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Online Shopping Gives the Economy A Lift

The American consumer is a big part of what has kept the economy expanding despite headwinds from abroad and a sluggish energy market.

Two reports that came out on Friday show the resiliency of this sector of the economy, which has given us some scares during the first quarter of the year.

First, the April retail sales report issued by the Census Bureau showed an overall gain of 1.3 percent in April over March. The gains were widespread, said Bob Hughes, senior research fellow at the American Institute for Economic Research.

We’ve seen a slowing gross domestic product in recent months, but these reports could bode well for second-quarter GDP, Hughes said. Only home supply stores showed a decline, he noted. Motor vehicles and parts were up by 3.2 percent. Also showing gains were furniture and home furnishings, and electronics and appliance stores.

Online shopping grew by 2.1 percent, while sales at brick-and-mortar general-merchandise stores were flat. Over the last 12 months, online shopping is up by 10.2 percent. “Consumer spending continues to move away from bricks and mortar to the Internet,” Hughes said.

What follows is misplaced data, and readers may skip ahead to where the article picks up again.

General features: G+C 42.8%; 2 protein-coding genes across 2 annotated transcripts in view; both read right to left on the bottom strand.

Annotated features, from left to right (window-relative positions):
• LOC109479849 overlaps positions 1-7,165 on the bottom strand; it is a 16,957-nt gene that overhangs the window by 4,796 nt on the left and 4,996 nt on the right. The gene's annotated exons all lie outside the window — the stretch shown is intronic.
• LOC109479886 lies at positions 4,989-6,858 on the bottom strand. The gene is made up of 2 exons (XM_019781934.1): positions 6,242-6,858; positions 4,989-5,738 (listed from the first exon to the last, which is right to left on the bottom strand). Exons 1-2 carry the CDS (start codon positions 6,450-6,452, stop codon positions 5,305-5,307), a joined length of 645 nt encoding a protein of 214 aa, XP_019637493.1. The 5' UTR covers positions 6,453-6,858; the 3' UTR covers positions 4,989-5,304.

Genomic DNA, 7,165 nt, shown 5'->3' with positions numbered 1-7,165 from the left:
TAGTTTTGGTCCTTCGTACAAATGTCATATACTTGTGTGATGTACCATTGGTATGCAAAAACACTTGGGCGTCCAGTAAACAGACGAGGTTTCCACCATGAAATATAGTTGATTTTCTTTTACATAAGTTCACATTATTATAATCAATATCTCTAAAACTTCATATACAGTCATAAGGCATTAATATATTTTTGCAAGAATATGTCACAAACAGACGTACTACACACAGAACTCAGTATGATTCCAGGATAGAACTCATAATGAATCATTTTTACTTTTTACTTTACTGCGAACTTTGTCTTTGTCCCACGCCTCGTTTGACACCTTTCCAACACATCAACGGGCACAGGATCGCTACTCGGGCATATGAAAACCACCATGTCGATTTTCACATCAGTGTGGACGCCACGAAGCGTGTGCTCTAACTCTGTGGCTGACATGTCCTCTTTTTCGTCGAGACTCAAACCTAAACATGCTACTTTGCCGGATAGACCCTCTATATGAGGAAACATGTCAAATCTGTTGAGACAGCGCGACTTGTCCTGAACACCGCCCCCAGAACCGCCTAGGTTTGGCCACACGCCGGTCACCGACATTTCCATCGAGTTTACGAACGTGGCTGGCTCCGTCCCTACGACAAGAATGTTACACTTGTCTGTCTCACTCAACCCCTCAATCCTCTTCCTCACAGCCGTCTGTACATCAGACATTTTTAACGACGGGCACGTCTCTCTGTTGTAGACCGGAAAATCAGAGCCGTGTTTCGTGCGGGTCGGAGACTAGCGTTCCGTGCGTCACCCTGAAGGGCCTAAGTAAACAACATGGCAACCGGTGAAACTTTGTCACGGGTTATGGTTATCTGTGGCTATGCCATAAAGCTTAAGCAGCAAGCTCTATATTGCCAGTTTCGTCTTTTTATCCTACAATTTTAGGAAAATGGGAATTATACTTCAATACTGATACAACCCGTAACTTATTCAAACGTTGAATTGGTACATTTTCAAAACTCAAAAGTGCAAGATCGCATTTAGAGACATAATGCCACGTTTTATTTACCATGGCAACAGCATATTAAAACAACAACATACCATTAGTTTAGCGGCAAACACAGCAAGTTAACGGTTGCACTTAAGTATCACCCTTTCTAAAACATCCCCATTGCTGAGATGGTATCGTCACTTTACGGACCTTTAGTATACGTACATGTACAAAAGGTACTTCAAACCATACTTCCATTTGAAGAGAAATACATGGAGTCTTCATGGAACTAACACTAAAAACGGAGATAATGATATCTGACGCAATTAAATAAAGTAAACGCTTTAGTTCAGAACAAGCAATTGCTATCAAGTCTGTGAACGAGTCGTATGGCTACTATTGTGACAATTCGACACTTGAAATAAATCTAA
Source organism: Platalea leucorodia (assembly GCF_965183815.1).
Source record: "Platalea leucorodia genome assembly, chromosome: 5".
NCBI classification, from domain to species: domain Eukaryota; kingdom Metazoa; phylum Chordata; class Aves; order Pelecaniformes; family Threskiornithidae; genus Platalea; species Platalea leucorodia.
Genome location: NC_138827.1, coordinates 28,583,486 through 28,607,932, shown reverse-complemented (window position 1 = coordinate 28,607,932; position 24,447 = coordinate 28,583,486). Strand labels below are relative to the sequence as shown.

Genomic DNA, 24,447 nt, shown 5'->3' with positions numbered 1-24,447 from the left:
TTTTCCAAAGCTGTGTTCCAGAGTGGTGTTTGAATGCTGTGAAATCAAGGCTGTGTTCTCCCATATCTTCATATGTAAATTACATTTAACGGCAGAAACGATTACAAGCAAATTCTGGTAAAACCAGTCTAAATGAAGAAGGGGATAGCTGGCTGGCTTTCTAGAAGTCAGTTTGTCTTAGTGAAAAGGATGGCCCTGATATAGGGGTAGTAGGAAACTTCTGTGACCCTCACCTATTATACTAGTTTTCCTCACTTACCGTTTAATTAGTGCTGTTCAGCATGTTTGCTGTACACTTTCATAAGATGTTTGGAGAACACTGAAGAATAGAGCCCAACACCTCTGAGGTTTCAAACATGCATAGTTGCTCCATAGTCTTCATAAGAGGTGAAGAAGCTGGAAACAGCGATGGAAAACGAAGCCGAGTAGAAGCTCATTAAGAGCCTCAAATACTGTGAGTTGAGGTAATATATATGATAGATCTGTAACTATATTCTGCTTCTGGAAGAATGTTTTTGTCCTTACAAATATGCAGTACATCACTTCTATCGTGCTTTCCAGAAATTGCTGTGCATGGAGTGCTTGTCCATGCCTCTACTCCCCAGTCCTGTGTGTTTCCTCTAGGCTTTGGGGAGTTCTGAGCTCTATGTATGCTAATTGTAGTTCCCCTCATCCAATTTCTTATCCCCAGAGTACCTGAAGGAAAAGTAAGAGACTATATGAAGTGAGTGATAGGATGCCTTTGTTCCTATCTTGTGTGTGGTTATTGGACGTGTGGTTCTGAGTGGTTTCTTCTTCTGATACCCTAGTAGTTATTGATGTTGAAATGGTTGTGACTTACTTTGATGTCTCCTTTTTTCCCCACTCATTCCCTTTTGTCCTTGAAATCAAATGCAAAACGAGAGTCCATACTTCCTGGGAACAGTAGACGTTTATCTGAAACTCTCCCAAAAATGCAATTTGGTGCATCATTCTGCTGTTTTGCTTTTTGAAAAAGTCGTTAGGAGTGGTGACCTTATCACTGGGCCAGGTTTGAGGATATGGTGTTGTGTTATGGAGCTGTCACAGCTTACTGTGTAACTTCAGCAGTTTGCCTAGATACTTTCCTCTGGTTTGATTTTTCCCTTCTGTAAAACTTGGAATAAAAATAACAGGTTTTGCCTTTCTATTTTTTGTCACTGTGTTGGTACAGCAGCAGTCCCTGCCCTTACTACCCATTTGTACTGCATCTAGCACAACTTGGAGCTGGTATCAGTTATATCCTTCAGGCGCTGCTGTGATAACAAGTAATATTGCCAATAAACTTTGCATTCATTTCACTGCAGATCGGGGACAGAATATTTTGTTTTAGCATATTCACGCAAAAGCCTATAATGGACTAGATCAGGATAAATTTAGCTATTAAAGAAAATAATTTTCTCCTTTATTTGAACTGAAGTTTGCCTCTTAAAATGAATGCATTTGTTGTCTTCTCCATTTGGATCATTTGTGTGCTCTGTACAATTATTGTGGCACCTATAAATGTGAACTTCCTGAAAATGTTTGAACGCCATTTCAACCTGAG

AIER’s proprietary calculation of discretionary spending showed a 1.4 percent gain for the month.

Preliminary results for the University of Michigan consumer sentiment survey showed a very strong month after a few softer months, Hughes said. The overall number came in at 95.8 in May, up from 89 in April. Sentiment rose both for current conditions and expectations for future growth.

“The consumer does account for about two-thirds of GDP, which is the broadest measure of activity in the economy,” Hughes said. “When retail spending gets off to a strong start in the first month of a quarter, mathematically that’s a good sign.”

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